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Quality is a Lousy Idea-. If it’s Only an Idea. Quality Assurance vs. Quality Control. Quality Assurance. Quality Control. A series of analytical measurements used to assess the quality of the analytical data (The “tools”). An overall management plan to guarantee the

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quality is a lousy idea

Quality is a Lousy Idea-

If it’s Only an Idea

quality assurance vs quality control
Quality Assurance vs. Quality Control

Quality Assurance

Quality Control

A series of


measurements used

to assess the

quality of the

analytical data

(The “tools”)

An overall

management plan to

guarantee the

integrity of data

(The “system”)

true value vs measured value
True Value

The known, accepted value of a quantifiable property

Measured Value

The result of an individual’s measurement of a quantifiable property

True Value vs. Measured Value
accuracy vs precision

How well a measurement agrees with an accepted value


How well a series of measurements agree with each other

Accuracy vs. Precision
systematic vs random errors
Systematic Error

Avoidable error due to controllable variables in a measurement.

Random Errors

Unavoidable errors that are always present in any measurement. Impossible to eliminate

Systematic vs. Random Errors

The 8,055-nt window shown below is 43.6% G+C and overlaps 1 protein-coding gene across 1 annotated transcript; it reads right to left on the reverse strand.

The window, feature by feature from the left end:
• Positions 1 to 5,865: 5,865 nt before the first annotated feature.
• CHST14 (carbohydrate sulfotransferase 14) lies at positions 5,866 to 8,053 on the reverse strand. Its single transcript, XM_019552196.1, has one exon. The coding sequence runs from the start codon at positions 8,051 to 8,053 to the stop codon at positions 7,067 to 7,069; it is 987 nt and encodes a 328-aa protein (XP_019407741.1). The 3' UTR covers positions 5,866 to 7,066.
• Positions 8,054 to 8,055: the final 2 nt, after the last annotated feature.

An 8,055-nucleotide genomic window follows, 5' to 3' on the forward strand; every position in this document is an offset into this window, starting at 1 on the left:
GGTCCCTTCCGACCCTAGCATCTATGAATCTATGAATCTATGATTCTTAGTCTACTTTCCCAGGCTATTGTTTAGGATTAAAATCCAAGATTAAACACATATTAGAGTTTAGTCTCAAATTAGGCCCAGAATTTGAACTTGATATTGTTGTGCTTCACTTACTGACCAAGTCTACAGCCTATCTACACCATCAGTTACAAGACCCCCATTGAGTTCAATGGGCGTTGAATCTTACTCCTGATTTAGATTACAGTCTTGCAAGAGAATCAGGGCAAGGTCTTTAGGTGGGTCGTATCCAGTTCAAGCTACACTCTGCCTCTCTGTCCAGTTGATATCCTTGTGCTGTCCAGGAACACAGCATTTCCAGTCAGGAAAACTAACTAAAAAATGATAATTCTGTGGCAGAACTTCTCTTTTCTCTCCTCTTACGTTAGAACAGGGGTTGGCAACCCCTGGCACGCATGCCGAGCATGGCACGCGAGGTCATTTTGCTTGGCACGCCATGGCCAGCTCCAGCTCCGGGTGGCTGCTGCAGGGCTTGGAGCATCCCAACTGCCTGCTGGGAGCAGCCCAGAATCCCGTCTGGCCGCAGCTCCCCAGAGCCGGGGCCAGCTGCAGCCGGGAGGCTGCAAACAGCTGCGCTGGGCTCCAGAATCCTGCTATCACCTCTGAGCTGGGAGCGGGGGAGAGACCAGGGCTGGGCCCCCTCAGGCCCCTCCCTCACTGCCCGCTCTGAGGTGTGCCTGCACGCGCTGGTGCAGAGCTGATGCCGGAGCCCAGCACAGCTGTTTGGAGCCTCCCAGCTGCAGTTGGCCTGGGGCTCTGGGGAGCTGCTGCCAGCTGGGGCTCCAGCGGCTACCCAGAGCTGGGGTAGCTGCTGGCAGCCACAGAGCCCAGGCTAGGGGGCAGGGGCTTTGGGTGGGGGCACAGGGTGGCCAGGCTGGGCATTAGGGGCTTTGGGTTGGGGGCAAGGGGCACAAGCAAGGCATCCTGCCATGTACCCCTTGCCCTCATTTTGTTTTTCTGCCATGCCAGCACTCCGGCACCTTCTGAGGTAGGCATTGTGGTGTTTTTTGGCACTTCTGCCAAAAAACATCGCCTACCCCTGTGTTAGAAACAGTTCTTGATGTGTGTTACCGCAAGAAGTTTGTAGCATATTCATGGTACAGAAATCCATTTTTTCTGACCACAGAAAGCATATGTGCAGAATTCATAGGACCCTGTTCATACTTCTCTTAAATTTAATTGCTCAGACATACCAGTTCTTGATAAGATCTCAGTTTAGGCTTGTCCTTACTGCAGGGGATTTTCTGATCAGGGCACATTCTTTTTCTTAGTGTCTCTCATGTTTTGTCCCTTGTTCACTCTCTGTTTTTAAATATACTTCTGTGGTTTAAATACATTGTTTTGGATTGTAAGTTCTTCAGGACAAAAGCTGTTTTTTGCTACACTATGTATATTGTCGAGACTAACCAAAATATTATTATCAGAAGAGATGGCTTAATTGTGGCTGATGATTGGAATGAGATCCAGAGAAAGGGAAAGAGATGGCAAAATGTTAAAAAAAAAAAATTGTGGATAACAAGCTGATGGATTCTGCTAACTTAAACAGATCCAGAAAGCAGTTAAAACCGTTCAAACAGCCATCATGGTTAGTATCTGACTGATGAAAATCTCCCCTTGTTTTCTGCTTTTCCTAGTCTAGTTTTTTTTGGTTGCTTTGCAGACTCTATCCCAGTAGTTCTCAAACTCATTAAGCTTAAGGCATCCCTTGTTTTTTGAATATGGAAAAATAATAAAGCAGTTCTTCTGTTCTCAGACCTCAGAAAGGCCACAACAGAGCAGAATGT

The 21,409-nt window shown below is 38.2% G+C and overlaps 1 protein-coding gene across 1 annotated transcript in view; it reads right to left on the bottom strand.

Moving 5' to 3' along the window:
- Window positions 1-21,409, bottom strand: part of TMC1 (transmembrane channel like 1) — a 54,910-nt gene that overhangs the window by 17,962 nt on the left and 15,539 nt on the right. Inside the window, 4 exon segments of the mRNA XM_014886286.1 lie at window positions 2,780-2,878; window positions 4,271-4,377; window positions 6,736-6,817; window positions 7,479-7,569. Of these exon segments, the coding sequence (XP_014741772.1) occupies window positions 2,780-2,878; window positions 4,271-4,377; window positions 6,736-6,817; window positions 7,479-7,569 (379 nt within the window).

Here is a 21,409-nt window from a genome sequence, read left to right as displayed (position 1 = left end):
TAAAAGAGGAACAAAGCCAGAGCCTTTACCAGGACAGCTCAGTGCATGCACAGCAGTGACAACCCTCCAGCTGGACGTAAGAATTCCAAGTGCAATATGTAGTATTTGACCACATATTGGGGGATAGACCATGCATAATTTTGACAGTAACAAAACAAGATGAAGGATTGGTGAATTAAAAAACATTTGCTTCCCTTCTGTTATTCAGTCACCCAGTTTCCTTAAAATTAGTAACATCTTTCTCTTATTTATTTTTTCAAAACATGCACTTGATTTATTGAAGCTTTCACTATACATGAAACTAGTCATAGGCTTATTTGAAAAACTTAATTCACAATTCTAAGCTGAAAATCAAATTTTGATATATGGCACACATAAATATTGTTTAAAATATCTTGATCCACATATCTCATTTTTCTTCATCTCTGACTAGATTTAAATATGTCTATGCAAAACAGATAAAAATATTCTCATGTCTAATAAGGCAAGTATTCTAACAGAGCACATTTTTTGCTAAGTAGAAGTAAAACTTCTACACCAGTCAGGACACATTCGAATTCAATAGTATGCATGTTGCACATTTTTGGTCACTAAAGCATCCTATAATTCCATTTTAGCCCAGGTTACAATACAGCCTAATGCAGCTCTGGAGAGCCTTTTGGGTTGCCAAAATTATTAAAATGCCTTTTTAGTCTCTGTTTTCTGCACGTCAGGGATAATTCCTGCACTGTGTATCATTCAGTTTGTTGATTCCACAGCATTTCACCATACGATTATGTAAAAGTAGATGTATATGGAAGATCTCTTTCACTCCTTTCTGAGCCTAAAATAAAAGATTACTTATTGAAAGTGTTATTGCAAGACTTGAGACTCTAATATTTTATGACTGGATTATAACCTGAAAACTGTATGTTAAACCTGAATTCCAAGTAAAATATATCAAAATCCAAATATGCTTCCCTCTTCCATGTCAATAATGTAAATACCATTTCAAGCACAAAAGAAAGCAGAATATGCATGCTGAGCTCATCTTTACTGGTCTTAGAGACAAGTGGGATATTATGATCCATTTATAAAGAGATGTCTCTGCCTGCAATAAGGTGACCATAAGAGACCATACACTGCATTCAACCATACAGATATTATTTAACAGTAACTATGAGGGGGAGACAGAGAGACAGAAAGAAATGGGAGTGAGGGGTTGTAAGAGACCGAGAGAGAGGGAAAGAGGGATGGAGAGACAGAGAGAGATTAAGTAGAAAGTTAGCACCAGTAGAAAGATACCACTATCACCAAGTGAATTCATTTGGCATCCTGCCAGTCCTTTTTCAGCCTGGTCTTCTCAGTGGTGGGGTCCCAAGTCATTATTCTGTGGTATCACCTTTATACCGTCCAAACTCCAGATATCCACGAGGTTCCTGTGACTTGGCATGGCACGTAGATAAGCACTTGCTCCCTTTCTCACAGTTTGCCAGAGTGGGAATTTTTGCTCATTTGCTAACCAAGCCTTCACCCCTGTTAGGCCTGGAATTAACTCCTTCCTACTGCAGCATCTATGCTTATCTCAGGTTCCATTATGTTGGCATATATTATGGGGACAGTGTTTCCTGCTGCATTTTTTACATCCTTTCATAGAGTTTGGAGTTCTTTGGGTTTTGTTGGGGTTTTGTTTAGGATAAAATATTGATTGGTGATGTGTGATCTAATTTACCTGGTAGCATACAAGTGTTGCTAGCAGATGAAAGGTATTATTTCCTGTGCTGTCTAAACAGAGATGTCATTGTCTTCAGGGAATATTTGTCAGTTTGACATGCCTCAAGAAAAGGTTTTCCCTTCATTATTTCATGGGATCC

quality control measures
Quality Control Measures
  • Standards and Calibration
  • Blanks
  • Recovery Studies
  • Precision and Accuracy Studies
  • Method Detection Limits
  • NJQLs
standards and calibration
Standards and Calibration
  • Prepared vs. Purchased Standard
  • Signals: Peak Area, Beer’s Law
  • Calibration Curves
  • Continuing Calibration Checks
  • Internal Standards
  • Performance Testing.
calibration curves

The concentration of the analyte


Calibration Curves

Graphical representation of the relationship between:

  • The analytical signal
continuing calibration verification
Continuing Calibration Verification
  • Many methods don’t require that daily calibration curves are prepared
  • A “calibration verification” is
  • analyzed with each batch of samples
sample batch
Sample Batch
  • 10 - 20 samples (method defined) or less
  • Same matrix
  • Same sample prep and analysis
  • Contains a full set of
  • QC samples
internal standards
Internal Standards
  • A compoundchemically similar to the analyte
  • Not expected to be present in the sample
  • Cannot interfere in the analysis
  • Added to the calibration standards and to the samples in identical amounts.
internal standards1
Internal Standards
  • Refines the calibration process
  • Analytical signals for calibration standards are compared to those for internal standards
  • Eliminates differences in random and systematic errors between samples and standards
performance testing
Performance Testing


Blind samples submitted to laboratories



Labs must periodically analyze with acceptable results in order to maintain accreditation

blanks blanks blanks
Blanks, Blanks, Blanks
  • Laboratory Reagent Blanks
  • Instrument Blanks
  • Field Reagent Blanks
  • Trip Blanks